How payment tokenization helps protect data storage
As merchants large and small scramble to protect sensitive customer data, credit card tokenization has emerged as a key form of defense. Tokenization replaces sensitive payment data with a unique token generated by complex algorithms that cannot be duplicated or decoded. The actual value of the data is zero without the ability to decipher it. The token can then be used in subsequent transactions in place of the actual card number, maintaining the functionality associated with storing card data, such as recurring billing.
Payment tokenization is intended to address the risk of unauthorized access associated with stored cardholder data. Tokens are particularly useful in situations where the card number is stored for future use like recurring billing or tip adjustment.
Easier than it sounds
If you’re unfamiliar with the technology, it may sound complicated and too complex to be accessible to small businesses. But the exact opposite is true. Tokenization is one of the most effective and most affordable ways for small merchants to protect their customers and their business.
When you use tokenization your POS system does not store actual card-specific payment data. If actual payment data doesn’t exist on the POS, merchants can maintain compliance much more easily. Tokenization can be directly built into your integrated POS system so when a card is swiped a token is automatically generated and submitted for approval. Then, a token is returned to the POS system with the transaction authorization approval response. It can even be stored securely for future use which is particularly useful for recurring billing or tip adjustment.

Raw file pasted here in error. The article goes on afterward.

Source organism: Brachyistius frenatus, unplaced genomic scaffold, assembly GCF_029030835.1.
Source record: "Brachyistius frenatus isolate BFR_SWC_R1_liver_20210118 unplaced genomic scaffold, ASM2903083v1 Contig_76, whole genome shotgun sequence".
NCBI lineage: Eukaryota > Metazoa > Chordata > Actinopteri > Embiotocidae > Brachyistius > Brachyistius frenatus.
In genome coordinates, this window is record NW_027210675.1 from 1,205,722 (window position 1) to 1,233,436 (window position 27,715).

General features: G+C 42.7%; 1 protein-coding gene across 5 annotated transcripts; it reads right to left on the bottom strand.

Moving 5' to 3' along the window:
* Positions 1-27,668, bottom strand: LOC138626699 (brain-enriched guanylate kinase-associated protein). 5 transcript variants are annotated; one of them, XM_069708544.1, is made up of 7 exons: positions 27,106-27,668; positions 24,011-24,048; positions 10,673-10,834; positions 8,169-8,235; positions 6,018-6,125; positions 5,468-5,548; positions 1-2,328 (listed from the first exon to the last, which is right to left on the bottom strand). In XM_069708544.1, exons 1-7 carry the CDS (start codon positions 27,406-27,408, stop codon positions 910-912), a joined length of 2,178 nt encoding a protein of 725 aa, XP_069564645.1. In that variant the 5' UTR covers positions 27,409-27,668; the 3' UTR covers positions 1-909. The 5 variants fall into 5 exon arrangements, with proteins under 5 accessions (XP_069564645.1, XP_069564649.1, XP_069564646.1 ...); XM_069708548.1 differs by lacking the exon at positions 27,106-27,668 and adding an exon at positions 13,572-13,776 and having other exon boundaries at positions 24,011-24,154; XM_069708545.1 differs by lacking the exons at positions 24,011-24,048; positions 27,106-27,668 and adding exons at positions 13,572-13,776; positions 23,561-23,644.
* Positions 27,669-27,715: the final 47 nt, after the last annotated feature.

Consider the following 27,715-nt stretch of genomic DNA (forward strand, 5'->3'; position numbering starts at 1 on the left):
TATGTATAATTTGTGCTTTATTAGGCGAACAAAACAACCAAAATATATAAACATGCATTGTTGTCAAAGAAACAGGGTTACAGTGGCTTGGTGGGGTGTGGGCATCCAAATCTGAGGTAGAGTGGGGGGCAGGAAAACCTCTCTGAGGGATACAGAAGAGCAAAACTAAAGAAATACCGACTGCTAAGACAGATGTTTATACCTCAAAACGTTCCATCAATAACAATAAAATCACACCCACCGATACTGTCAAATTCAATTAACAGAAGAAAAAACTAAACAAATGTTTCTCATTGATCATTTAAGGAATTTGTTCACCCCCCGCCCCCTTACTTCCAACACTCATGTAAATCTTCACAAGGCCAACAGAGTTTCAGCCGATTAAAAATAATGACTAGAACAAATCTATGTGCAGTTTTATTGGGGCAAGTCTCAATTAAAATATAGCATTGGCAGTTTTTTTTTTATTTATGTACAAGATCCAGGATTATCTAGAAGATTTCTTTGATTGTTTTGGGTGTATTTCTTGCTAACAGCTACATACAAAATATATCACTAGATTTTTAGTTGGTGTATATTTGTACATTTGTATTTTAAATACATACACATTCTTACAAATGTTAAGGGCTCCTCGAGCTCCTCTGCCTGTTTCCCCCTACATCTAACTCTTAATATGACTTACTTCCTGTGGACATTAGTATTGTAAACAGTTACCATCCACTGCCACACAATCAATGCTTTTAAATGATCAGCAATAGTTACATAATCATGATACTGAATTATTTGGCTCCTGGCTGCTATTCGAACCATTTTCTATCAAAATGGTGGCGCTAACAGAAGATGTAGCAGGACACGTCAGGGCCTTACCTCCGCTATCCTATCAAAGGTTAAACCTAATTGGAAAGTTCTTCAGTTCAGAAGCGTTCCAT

Tokenization alone is not enough
While tokenization is certainly one of the best payment security defenses for vulnerable data, it's worth noting that a payment system remains vulnerable without additional layers of security.
Tokenization combined with end-to-end (E2E) or point-to-point encryption (P2PE) creates a comprehensive solution for protecting merchant and consumer data.
Point-to-point encryption encrypts card data from the entry point of a merchant’s point of sale to a point of secure decryption outside of the merchant’s environment, such as a payment processor. In a point-to-point encryption environment, cardholder data is not in the clear (visible in clear text), and the confidentiality and integrity of the data-in-motion is maintained securely point-to-point.
Point-to-point encryption is intended to directly address the risk of unauthorized interception associated with cardholder data-in-motion such as during transmission of a transaction from the POS terminal to the payment processor. It does not address data-at-rest (stored cardholder data) in legacy or other systems used for ongoing operations. In a nutshell, it means the card number is encrypted from the moment a card is swiped and for the duration of the transaction. Without E2E, when a card is swiped the card number is recorded in clear text for a split second before the POS encrypts it, making it vulnerable to data thieves.
For more information on how to implement tokenization, contact Vantiv or your POS provider.